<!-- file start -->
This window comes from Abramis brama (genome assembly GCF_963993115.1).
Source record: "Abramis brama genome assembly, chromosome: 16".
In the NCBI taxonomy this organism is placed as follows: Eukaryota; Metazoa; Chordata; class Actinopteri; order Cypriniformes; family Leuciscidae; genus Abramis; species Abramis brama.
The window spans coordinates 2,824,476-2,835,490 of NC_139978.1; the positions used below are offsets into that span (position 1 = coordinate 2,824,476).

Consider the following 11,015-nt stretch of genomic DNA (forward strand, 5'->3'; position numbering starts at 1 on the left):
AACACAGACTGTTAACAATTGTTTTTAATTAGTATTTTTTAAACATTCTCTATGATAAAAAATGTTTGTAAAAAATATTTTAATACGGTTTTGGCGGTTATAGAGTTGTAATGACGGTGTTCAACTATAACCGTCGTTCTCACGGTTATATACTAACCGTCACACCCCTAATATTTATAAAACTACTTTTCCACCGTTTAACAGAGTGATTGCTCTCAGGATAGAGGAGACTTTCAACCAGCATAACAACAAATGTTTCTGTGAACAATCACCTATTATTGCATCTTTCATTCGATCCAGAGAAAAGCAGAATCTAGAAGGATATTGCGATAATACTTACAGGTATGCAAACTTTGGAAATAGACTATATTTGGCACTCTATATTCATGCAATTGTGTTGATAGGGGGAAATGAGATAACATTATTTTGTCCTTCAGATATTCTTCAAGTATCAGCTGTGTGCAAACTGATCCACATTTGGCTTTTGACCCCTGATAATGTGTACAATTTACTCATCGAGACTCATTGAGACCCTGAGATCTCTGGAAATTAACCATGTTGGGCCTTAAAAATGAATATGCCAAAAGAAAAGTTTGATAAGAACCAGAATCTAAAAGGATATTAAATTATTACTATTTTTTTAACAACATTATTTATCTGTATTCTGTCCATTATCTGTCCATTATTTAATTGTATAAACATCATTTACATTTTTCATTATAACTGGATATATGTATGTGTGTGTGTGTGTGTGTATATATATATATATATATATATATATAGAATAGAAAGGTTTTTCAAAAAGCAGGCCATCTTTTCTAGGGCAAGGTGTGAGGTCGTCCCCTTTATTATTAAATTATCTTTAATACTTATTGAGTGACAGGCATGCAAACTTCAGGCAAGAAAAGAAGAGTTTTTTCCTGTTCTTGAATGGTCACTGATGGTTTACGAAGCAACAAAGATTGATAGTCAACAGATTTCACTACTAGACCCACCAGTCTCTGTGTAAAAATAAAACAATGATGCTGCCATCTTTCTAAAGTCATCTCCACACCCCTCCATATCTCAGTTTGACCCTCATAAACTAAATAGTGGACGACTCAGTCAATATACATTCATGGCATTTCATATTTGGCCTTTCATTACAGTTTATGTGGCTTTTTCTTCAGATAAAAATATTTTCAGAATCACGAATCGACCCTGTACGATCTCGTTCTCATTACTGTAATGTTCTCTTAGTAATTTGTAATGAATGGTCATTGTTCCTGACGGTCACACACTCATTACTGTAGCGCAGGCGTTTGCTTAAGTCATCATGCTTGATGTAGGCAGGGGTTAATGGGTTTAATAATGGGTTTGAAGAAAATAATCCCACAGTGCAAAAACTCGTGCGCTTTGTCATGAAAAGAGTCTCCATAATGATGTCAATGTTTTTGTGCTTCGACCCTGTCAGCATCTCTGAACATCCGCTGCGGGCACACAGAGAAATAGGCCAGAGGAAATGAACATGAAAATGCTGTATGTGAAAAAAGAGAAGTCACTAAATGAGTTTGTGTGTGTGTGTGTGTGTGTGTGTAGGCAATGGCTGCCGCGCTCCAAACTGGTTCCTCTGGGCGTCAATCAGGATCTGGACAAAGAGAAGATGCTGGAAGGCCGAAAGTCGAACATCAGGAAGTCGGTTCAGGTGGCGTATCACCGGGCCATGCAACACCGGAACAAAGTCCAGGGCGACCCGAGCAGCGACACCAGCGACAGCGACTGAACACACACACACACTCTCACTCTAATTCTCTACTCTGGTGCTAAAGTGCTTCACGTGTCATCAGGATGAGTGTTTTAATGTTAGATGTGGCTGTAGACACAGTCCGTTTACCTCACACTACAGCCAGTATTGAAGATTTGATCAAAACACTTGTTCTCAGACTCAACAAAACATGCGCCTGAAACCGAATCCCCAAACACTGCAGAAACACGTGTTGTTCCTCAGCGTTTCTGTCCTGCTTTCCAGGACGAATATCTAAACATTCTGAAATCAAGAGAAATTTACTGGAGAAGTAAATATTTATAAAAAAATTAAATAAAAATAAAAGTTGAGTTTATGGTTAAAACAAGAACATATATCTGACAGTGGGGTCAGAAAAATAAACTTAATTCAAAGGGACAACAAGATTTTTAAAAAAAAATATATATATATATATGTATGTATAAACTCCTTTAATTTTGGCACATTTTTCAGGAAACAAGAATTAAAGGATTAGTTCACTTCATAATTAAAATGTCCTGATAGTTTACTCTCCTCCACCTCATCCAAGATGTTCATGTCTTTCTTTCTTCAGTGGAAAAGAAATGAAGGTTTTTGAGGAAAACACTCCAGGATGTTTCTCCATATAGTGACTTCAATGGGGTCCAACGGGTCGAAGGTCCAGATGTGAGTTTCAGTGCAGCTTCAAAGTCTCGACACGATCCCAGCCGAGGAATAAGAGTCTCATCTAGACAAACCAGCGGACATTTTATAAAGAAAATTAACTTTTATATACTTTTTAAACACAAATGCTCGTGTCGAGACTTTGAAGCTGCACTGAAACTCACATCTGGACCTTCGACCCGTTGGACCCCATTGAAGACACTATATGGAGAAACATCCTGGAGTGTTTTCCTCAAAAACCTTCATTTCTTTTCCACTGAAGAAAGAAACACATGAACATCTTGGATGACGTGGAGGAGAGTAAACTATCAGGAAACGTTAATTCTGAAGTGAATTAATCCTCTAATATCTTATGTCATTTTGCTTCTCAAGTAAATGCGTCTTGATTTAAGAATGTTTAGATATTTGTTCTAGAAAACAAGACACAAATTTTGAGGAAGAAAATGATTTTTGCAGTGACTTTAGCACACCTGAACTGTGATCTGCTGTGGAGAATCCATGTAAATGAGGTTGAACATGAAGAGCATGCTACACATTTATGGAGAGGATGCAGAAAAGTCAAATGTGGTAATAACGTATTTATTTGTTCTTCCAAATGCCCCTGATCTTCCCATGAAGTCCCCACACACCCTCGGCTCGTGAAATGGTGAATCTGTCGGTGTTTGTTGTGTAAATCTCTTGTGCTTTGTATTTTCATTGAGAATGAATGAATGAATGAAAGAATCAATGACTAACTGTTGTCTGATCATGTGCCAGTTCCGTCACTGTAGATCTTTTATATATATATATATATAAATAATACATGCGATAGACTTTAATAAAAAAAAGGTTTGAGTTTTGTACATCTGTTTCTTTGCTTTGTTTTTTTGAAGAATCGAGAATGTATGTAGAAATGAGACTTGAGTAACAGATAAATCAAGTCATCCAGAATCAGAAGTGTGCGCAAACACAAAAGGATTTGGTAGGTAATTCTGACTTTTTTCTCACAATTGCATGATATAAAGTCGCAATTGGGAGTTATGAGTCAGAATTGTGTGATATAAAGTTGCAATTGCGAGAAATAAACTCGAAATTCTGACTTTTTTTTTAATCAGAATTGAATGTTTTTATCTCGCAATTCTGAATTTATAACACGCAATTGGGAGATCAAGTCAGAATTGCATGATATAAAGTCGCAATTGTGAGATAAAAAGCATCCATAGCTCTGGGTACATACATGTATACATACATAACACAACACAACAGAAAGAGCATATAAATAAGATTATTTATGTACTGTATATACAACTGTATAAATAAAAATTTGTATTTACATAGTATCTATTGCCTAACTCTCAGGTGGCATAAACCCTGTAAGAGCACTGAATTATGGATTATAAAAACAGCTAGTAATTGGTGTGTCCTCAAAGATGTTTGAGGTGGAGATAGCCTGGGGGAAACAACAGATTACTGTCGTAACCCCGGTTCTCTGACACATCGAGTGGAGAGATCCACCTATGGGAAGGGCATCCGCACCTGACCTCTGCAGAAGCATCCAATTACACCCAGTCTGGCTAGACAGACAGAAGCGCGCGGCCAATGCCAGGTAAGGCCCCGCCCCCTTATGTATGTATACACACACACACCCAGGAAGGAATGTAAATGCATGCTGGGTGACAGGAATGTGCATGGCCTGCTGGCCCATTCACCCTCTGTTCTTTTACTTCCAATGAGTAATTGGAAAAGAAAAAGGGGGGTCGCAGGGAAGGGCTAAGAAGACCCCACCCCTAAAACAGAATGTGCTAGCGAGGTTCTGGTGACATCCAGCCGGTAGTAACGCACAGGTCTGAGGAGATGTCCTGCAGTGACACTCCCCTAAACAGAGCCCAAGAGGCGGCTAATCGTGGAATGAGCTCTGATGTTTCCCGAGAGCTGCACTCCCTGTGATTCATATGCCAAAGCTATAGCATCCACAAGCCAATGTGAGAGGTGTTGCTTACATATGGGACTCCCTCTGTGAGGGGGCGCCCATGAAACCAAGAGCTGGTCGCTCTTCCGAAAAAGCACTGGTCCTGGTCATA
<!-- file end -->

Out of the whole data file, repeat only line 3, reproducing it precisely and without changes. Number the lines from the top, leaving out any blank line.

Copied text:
In the NCBI taxonomy this organism is placed as follows: Eukaryota; Metazoa; Chordata; class Actinopteri; order Cypriniformes; family Leuciscidae; genus Abramis; species Abramis brama.